• Canadian Natural delivered record quarterly average natural gas production of 2,105 MMcf/d in Q2/22, increases of approximately 5% and 30% over Q1/22 and Q2/21 levels respectively. [...] As a result of the Company's diversified sales points, our natural gas production captured strong realized natural gas pricing of $7.93/Mcf in Q2/22, a 51% increase above Q1/22 levels and approximately 30% higher than the AECO benchmark price in Q2/22.
  • Canadian Natural had, as at December 31, 2021, the largest reported natural gas reserves in Canada with a proved and proved plus probable basis of approximately 12.2 Tcf and 20.2 Tcf respectively.
  • Canadian Natural has been a supporter of incremental pipeline projects, to ensure Canadian crude oil and natural gas can reach the world markets. It is important to have global market access to deliver the most responsible and leading ESG preferred barrels that the world needs. As per the latest public update provided by Trans Mountain Corporation on February 18, 2022, construction of the 590,000 bbl/d Trans Mountain Pipeline Expansion, on which Canadian Natural has committed 94,000 bbl/‍d, is targeted to be mechanically complete in Q4/23.
[Following figures in USD at an 0.774 exchange rate.]

The current market capitalization of CNQ (at a $52 share price) is $60 billion, and the enterprise value is $70 billion. With net earnings of $2.7 billion for the quarter, shares are trading for 5.5 times annualized earnings. The adjusted funds from operations of $4.2 billion for the quarter is an annualized AFFO/EV yield of 24%. For the year-to-date 2022, EBITDA of $8.8 billion less capex of $2.1 billion gives free cash flow of $6.7 billion, for an annualized FCF/EV yield of 19%.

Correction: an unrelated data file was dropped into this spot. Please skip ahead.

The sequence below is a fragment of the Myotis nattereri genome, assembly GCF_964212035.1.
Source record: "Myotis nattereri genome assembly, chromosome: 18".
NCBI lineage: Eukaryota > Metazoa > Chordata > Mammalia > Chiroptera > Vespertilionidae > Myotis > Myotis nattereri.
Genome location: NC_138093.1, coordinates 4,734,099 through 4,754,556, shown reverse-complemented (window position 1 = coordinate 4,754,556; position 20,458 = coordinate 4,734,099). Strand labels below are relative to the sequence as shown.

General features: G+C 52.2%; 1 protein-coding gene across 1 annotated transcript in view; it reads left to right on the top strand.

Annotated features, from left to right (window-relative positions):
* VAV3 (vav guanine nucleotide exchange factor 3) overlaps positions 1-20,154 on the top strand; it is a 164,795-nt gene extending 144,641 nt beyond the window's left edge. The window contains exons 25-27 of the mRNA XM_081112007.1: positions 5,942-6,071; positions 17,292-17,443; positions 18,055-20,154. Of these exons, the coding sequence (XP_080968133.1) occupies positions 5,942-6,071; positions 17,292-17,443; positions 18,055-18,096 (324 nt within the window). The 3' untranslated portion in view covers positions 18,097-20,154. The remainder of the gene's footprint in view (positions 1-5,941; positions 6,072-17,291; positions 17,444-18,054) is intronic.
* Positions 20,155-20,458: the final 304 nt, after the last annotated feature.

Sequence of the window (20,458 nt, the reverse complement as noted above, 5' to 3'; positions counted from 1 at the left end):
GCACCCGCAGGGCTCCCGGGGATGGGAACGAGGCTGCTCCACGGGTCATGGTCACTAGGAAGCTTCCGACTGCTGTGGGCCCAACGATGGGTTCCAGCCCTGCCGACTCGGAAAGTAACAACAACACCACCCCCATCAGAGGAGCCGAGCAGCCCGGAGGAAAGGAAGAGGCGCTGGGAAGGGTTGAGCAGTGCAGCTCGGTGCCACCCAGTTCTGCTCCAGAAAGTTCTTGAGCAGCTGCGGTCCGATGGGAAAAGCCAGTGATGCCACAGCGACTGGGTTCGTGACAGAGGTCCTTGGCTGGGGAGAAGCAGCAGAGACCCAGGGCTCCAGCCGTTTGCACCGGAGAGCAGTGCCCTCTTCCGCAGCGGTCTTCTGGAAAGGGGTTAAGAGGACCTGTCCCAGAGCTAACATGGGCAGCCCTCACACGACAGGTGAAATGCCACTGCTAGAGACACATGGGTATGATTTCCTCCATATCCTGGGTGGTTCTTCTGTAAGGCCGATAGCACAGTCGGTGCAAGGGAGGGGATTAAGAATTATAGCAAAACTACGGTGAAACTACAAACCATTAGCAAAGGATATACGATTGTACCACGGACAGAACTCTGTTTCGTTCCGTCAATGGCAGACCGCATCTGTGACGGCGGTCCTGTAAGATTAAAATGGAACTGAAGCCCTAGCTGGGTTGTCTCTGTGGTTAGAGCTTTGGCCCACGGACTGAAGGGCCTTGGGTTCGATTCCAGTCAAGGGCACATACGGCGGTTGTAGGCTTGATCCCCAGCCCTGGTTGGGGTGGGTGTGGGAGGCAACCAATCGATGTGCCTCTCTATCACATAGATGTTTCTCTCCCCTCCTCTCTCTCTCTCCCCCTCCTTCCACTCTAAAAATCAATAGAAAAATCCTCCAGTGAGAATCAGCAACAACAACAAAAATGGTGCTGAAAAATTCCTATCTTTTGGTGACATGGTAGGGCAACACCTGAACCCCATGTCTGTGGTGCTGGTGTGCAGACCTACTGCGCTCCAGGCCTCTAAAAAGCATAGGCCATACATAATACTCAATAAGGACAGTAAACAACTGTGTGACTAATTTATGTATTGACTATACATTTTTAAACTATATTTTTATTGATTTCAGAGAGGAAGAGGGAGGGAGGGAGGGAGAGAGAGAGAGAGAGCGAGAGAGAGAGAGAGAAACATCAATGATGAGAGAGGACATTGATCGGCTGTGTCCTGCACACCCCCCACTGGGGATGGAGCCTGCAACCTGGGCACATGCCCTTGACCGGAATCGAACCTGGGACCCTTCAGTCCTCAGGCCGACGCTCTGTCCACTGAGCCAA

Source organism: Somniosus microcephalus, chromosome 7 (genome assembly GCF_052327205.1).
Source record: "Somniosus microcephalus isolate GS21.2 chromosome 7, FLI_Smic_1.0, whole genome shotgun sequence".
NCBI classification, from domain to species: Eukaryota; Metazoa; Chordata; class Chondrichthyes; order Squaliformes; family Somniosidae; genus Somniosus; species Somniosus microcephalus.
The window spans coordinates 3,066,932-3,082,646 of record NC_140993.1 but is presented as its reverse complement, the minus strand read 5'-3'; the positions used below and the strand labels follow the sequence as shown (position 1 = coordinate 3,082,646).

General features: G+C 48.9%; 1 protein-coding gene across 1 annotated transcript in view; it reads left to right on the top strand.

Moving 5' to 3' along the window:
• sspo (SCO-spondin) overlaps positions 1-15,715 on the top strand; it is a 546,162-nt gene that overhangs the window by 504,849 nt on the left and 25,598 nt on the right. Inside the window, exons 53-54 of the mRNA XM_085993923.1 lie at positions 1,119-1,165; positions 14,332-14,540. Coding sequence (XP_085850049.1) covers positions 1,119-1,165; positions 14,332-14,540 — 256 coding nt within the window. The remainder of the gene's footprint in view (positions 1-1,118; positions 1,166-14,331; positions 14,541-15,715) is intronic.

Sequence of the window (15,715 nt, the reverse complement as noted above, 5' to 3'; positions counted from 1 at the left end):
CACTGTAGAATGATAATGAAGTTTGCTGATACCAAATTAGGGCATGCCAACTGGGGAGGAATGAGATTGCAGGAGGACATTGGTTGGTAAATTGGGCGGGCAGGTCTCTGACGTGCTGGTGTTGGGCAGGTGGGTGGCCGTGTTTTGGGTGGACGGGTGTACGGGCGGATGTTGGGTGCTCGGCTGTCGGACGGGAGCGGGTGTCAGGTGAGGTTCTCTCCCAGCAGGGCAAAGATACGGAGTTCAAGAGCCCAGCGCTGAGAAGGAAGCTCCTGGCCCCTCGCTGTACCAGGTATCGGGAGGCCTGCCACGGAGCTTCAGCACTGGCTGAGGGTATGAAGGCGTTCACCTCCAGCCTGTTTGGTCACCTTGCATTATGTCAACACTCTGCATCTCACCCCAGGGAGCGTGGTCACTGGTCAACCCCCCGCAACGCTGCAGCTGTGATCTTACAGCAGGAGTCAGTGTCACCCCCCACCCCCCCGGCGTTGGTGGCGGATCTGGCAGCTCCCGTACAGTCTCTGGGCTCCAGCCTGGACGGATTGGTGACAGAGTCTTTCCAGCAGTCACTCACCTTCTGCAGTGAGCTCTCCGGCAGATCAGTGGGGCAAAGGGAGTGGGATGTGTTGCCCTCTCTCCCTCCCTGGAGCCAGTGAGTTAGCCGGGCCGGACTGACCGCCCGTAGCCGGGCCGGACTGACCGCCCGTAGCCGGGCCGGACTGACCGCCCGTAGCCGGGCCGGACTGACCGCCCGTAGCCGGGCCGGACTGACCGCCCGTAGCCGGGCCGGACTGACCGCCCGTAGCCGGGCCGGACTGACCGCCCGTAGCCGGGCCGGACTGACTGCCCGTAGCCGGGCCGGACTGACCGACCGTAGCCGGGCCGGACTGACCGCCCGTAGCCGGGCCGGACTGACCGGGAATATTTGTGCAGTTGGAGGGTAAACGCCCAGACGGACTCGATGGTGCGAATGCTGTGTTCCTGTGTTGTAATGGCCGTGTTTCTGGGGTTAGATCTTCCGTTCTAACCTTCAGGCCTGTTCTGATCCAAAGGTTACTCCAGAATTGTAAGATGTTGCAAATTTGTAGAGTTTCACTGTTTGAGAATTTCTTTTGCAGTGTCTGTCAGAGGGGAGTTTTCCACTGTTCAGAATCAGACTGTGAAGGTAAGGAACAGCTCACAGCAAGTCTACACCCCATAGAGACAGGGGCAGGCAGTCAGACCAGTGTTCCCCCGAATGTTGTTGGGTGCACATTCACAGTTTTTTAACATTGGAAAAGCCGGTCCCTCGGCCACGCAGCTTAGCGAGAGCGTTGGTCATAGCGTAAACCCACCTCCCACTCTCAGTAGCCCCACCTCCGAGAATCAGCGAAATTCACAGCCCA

CNRL proved reserves of liquids at the end of the 2021, net of royalties, were 9 billion barrels, calculated based on a $66 price for WTI. You are paying less than $8 per barrel of proved reserves of liquids at the current share price, not counting the 12 trillion cf of natural gas reserves. 

The PV-10 of proved reserves at the end of 2021, again assuming a $66 oil price and a $3.70 Henry hub natural gas price, was $65 billion at the end of 2021. With the share price decline since we posted last quarter, the enterprise value is now under 1.1x the present value of the proved reserves.

The difference between Canadian Natural Resources and our other Canadian majors (Cenovus and Suncor) is that CNRL does not have any refining or retail businesses, although they do upgrade the bitumen produced by their oil sands. Also, while they are an oil sands producer, both by mining and in situ extraction, they also have assets in the U.K. North Sea and Africa offshore (Côte d'Ivoire), plus conventional oil and gas production in Canada, including much more natural gas production than the other two companies. 

Remember what it is that we like about royalty trusts and long reserve life, slow decline Canadian oil companies. They both avoid the principal-agent problem that afflicts other types of oil and gas producers with small amounts of reserves that need to be replaced often in order for managements to keep their jobs. Those companies have a poor track record of creating long term value for shareholders because management's incentives are bad. They need to buy assets to keep their companies from liquidating (and losing their jobs), but they only have the money to buy assets at the top of the cycle when properties are expensive. The companies that fracked for shale over the past decade managed to transfer almost all of their investors capital (both equity and debt!) to sellers of land and service providers.